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Regional Impact of Raising New Hampshire’s Minimum Wage

Regional Impact of Raising NH Minimum WageRaising New Hampshire’s minimum wage would begin to build an economy that works for everyone in the Granite State, enhancing economic security for thousands of workers and helping to boost bottom lines at local businesses.  In particular, raising the minimum wage to $9.00 per hour by 2016 would increase the wages, either directly or indirectly, of nearly 76,000 New Hampshire workers, resulting in an additional $64 million in wages, in the aggregate, being put into the state’s economy over the next two years.

While the impact of a higher minimum wage would be felt throughout New Hampshire, some regions of the state would be more affected than others, due to variations in population and in the composition of local workforces.  The map at right is based on the geographic regions the US Census Bureau uses for its annual American Community Survey; as it illustrates, raising the minimum wage would have the most concentrated impact in those parts of the state with the greatest density of low-wage workers.[i]

Overall, roughly 12 percent of the New Hampshire workforce would enjoy higher wages if the minimum wage were set at $9 per hour.  In Manchester and in Northern New Hampshire, which includes communities such as Berlin and Gorham, the share of the workforce affected by such a change in policy would exceed that statewide mark, at 15 percent and 14 percent respectively.[ii]  A $9 per hour minimum wage would also have a more concentrated impact in the Strafford Region, which includes Dover and Rochester, and in Southwestern New Hampshire, home to Keene and Claremont, where 13 percent of the workforce would see direct or indirect wage gains.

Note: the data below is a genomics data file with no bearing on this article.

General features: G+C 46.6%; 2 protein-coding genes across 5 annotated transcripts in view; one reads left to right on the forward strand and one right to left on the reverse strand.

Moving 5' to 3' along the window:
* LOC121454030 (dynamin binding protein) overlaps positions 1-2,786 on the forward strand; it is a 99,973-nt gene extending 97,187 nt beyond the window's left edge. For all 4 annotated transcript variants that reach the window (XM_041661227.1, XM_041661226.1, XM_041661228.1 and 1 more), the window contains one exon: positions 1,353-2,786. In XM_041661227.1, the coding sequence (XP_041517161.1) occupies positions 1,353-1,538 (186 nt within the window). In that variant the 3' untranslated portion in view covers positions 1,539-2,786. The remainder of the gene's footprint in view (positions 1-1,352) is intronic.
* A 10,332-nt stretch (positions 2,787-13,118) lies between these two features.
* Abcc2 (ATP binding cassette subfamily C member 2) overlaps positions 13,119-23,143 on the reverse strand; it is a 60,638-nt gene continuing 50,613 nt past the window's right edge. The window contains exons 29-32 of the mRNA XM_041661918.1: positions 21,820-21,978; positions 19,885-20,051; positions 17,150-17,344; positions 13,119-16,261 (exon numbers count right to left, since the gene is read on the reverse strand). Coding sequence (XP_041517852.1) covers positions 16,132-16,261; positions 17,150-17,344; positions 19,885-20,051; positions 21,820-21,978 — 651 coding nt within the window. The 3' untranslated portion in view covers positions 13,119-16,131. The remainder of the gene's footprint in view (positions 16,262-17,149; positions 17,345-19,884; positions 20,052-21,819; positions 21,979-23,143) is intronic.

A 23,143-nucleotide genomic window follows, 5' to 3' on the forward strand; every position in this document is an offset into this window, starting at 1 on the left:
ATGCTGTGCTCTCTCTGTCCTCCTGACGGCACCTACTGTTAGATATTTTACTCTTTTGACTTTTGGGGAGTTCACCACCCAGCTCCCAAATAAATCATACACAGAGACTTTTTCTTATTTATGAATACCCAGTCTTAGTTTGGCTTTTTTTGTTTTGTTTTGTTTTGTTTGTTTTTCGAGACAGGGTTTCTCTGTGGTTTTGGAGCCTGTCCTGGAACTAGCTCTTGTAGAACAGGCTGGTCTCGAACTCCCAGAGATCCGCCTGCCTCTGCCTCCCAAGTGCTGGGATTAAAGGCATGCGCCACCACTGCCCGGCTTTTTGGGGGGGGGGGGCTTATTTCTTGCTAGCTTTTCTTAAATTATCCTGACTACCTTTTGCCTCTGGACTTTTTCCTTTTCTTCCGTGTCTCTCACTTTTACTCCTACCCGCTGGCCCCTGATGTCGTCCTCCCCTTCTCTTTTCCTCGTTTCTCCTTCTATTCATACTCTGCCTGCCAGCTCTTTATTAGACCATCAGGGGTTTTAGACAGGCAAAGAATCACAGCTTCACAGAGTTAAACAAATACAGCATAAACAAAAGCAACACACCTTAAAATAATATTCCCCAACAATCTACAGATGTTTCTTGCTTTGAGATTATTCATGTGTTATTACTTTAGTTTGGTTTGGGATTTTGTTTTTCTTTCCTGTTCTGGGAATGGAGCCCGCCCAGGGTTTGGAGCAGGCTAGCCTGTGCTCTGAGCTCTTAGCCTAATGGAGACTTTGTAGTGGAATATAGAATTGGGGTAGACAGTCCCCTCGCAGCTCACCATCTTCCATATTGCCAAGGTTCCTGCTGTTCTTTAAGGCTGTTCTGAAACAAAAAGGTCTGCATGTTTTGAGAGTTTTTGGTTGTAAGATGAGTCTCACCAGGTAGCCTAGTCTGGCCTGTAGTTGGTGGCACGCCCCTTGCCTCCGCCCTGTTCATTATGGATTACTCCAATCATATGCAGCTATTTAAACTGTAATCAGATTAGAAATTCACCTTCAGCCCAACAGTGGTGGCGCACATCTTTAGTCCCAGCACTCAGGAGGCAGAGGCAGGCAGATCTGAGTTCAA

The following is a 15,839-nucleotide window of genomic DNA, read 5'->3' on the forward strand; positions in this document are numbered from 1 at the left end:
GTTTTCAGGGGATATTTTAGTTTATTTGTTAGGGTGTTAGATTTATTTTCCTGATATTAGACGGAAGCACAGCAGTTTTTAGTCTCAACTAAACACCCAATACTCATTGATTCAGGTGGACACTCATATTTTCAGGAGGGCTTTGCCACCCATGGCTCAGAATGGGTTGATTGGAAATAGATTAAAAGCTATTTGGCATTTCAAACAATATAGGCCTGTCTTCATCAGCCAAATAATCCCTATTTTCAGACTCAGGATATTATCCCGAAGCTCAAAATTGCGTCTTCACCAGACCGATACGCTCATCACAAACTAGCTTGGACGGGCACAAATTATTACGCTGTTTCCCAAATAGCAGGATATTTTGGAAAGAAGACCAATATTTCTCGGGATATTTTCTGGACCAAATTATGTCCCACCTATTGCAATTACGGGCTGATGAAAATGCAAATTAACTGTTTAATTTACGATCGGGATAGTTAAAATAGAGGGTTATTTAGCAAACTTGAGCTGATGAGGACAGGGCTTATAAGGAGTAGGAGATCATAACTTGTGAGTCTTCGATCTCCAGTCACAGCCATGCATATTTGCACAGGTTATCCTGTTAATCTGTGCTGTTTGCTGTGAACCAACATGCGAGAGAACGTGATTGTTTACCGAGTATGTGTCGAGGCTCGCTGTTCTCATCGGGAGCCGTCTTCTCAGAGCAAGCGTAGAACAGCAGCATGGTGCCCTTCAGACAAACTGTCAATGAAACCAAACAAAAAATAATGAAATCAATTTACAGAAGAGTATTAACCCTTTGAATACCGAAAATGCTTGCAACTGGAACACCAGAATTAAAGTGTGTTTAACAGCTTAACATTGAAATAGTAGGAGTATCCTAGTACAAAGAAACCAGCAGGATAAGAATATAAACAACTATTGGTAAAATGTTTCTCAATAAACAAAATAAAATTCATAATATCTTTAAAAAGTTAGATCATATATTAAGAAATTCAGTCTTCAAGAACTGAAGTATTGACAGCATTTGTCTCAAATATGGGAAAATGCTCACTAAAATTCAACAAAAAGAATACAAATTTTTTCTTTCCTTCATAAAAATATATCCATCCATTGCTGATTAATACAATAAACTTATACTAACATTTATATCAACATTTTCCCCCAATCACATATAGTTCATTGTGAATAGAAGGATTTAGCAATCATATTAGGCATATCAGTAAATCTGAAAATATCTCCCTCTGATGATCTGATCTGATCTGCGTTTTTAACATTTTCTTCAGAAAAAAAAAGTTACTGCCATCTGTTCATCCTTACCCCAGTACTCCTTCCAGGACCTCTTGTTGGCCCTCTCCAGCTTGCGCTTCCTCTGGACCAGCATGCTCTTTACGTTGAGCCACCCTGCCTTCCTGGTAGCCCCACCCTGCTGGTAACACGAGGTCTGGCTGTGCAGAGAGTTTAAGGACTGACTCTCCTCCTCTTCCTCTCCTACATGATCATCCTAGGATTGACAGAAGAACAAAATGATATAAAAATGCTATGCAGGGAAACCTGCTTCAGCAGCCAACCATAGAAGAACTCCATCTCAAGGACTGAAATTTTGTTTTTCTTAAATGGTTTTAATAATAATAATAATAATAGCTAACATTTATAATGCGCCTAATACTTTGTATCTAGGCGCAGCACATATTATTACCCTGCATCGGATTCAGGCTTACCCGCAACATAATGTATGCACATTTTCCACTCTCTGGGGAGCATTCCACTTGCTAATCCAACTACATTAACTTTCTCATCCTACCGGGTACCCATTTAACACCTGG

Impact of Minimum Wage Increase Would Vary by RegionThe sheer number of workers affected by the minimum wage varies by region as well.  The Seacoast, which, under the Census Bureau’s classification system, includes Salem as well as Portsmouth and Hampton, would have the largest number of workers – over 10,700 – affected if the minimum wage were to climb to $9 per hour.  Manchester, the cities and towns surrounding it (such as Derry and Londonderry), and the Strafford Region would each have more than 8,000 workers that would benefit from such a wage hike.

To learn more about which cities and towns comprise each region and the impact that a minimum wage increase would have there, see the Regional Impact Calculator below.

 

Regional Impact Calculator


[i] The ten regions presented in this Fact Sheet are U.S. Census Bureau geographies known as “public use micro-data areas”(PUMAs). Each PUMA has a population of at least 100,000 people. PUMA boundaries follow municipal boundaries and the regions may include cities or towns from multiple counties. For more on PUMA classifications, see: https://www.census.gov/geo/reference/puma.html

[ii] The figures presented in this Fact Sheet are NHFPI calculations based on analyses of Current Population Survey and American Community Survey data conducted by the Economic Policy Institute, a nonpartisan think tank based in Washington, DC.

 

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State’s Diverse Tax Base Stabilizes Revenue, But Business Tax Changes May Increase Volatility

29 Jun 2017

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New Hampshire’s state tax revenue is relatively stable, but the State’s largest tax may be among the most volatile types of common taxes, a new analysis from The Pew Charitable Trusts suggests. Between 1997 and 2016, New Hampshire’s tax volatility, as measured through percentage changes from the prior fiscal year, was only higher than five other states, suggesting New Hampshire’s tax revenues do not typically deviate dramatically from year to year relative to other states. However, digging into the diverse revenue streams and drawing on the experiences from other states shows some risk for New Hampshire.